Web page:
Employment law changes
Since 1 April 2019, the Domestic Violence – Victims Protection Act 2018 has imposed new obligations on employers under employment legislation (The Holidays Act 2003 and the Employment Relations Act 2000) and the Human Rights Act 1993.
Employers must provide up to 10 days per year of paid domestic violence leave. Employees may take this leave as needed in order to deal with the effects of domestic violence. Employees who are victims of domestic violence can ask for short-term changes to their employment terms; employers must consider these urgently.
A number of significant law changes have been incorporated into the Employment Relations Amendment Act 2018. Many of these changes will take effect from Monday, 6 May 2019, including:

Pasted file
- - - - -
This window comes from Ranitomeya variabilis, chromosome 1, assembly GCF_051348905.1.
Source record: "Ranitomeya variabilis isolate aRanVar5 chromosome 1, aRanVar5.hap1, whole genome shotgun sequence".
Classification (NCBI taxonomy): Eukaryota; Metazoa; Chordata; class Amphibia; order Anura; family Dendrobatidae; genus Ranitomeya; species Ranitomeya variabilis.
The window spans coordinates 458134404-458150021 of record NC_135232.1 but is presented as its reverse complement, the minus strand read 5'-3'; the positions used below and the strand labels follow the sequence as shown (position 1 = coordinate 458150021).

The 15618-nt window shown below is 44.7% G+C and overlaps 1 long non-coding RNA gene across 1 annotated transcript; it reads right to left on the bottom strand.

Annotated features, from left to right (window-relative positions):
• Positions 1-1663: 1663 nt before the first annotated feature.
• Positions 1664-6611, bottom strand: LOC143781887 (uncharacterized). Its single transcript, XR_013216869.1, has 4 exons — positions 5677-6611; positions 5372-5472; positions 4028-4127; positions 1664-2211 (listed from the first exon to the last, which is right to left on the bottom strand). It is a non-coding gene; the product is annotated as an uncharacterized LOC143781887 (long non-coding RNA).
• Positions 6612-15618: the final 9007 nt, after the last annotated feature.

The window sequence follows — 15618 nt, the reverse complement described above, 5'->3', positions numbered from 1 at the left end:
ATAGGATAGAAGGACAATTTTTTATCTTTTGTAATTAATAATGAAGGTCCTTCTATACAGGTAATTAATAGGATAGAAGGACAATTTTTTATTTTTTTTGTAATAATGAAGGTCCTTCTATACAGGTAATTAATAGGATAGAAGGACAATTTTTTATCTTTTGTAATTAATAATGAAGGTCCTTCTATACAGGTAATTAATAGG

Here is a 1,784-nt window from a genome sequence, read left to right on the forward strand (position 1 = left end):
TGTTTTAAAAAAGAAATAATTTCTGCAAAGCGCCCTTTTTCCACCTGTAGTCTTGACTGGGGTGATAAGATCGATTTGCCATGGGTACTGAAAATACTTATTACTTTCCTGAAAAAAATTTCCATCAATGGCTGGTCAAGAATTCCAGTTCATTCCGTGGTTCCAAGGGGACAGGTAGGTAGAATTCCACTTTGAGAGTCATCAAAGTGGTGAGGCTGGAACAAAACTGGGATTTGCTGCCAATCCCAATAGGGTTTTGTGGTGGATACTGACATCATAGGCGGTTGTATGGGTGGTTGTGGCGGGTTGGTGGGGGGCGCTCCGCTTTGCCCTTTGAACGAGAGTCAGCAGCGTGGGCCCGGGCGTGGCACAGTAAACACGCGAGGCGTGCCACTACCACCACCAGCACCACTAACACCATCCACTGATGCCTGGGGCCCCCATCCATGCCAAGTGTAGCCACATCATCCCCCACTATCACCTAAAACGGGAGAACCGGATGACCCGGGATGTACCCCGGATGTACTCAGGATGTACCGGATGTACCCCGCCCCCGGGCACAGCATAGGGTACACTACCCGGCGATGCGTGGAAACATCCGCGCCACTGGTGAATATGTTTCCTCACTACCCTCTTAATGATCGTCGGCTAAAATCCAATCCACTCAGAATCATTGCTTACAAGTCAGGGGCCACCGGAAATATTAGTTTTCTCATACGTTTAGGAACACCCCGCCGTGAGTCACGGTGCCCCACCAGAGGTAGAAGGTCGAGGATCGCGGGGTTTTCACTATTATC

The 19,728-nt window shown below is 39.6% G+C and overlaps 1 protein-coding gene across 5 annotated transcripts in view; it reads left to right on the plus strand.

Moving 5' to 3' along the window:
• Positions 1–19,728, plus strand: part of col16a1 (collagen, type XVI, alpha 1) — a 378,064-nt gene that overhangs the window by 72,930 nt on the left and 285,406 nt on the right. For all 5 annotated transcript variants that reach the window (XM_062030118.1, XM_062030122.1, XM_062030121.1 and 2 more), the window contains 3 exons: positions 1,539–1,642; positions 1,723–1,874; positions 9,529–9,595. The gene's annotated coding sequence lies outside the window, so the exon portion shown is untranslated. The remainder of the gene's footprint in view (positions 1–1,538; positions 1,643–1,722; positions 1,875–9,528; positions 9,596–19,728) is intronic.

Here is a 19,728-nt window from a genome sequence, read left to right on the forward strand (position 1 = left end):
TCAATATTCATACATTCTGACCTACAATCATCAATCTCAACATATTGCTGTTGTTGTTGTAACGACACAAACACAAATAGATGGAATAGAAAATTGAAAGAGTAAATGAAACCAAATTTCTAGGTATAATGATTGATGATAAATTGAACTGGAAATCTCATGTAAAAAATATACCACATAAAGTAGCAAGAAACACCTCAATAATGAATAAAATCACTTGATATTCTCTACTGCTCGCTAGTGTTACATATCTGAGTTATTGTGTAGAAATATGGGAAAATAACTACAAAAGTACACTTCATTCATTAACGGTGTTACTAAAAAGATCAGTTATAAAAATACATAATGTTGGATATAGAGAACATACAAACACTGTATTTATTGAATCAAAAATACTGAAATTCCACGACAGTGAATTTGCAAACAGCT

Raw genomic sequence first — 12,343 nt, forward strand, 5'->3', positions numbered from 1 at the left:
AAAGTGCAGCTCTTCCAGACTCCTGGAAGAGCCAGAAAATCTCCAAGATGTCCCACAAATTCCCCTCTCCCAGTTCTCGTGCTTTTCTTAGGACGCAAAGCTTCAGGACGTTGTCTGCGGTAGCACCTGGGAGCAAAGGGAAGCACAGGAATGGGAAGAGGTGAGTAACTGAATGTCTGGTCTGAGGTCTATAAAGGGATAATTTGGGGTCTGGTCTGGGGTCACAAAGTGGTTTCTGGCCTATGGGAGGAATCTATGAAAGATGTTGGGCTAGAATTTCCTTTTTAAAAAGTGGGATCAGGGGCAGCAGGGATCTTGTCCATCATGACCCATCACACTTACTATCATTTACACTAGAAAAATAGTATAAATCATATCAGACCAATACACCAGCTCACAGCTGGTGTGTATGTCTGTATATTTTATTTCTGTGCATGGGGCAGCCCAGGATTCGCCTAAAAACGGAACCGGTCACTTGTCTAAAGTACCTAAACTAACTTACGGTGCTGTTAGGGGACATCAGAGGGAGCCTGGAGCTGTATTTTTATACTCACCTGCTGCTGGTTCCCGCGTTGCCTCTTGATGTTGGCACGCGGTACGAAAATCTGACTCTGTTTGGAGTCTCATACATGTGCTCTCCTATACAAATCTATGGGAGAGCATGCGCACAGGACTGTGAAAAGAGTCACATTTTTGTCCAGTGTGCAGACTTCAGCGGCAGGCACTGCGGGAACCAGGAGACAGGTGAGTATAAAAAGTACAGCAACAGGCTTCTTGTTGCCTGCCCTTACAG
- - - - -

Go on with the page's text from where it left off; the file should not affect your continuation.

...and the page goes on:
• 90-day trials: 'large employers', those with 20 or more employees, will not be able to use the 90-day trial period, although it's still available to employers with 19 or fewer employees. Probationary periods are still allowable;
• Rest and meal breaks: the legislation provides minimum allowances for rest and meal breaks. Employers and employees are free to agree on when these will be taken; if there's no agreement, these breaks must be evenly spaced during the work day;
• 'Reinstatement' has been restored as the 'primary remedy' for grievances claiming unjustified dismissal, and
• Significant changes for employers who use collective agreements.
As always with employment law matters, do tread carefully as there are significant penalties for employers who get it wrong. If in any doubt, please don't hesitate to contact us.